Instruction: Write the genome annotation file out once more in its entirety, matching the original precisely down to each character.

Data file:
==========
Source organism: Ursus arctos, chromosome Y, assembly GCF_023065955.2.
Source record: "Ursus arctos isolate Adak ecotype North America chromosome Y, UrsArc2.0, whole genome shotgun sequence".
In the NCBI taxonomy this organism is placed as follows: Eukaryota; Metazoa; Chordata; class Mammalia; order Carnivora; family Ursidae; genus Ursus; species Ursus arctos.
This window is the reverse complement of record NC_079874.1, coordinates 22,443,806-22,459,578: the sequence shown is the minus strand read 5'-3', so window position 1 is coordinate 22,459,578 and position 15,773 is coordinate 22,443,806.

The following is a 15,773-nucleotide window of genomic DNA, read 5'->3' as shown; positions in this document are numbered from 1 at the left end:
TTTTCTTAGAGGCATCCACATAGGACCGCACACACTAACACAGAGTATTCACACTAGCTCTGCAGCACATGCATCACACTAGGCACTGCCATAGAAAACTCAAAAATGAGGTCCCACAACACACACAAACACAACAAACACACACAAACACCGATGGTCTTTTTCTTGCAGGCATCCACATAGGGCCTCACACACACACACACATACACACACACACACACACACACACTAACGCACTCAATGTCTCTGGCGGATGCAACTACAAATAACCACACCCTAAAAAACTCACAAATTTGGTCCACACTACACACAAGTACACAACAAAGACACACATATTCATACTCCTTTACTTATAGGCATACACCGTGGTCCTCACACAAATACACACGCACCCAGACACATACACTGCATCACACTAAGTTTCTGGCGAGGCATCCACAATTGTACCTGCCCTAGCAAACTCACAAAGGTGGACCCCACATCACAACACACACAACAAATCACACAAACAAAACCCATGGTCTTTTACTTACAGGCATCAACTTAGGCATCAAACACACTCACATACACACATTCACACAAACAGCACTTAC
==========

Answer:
Source organism: Ursus arctos, chromosome Y, assembly GCF_023065955.2.
Source record: "Ursus arctos isolate Adak ecotype North America chromosome Y, UrsArc2.0, whole genome shotgun sequence".
In the NCBI taxonomy this organism is placed as follows: Eukaryota; Metazoa; Chordata; class Mammalia; order Carnivora; family Ursidae; genus Ursus; species Ursus arctos.
This window is the reverse complement of record NC_079874.1, coordinates 22,443,806-22,459,578: the sequence shown is the minus strand read 5'-3', so window position 1 is coordinate 22,459,578 and position 15,773 is coordinate 22,443,806.

The following is a 15,773-nucleotide window of genomic DNA, read 5'->3' as shown; positions in this document are numbered from 1 at the left end:
TTTTCTTAGAGGCATCCACATAGGACCGCACACACTAACACAGAGTATTCACACTAGCTCTGCAGCACATGCATCACACTAGGCACTGCCATAGAAAACTCAAAAATGAGGTCCCACAACACACACAAACACAACAAACACACACAAACACCGATGGTCTTTTTCTTGCAGGCATCCACATAGGGCCTCACACACACACACACATACACACACACACACACACACACACTAACGCACTCAATGTCTCTGGCGGATGCAACTACAAATAACCACACCCTAAAAAACTCACAAATTTGGTCCACACTACACACAAGTACACAACAAAGACACACATATTCATACTCCTTTACTTATAGGCATACACCGTGGTCCTCACACAAATACACACGCACCCAGACACATACACTGCATCACACTAAGTTTCTGGCGAGGCATCCACAATTGTACCTGCCCTAGCAAACTCACAAAGGTGGACCCCACATCACAACACACACAACAAATCACACAAACAAAACCCATGGTCTTTTACTTACAGGCATCAACTTAGGCATCAAACACACTCACATACACACATTCACACAAACAGCACTTAC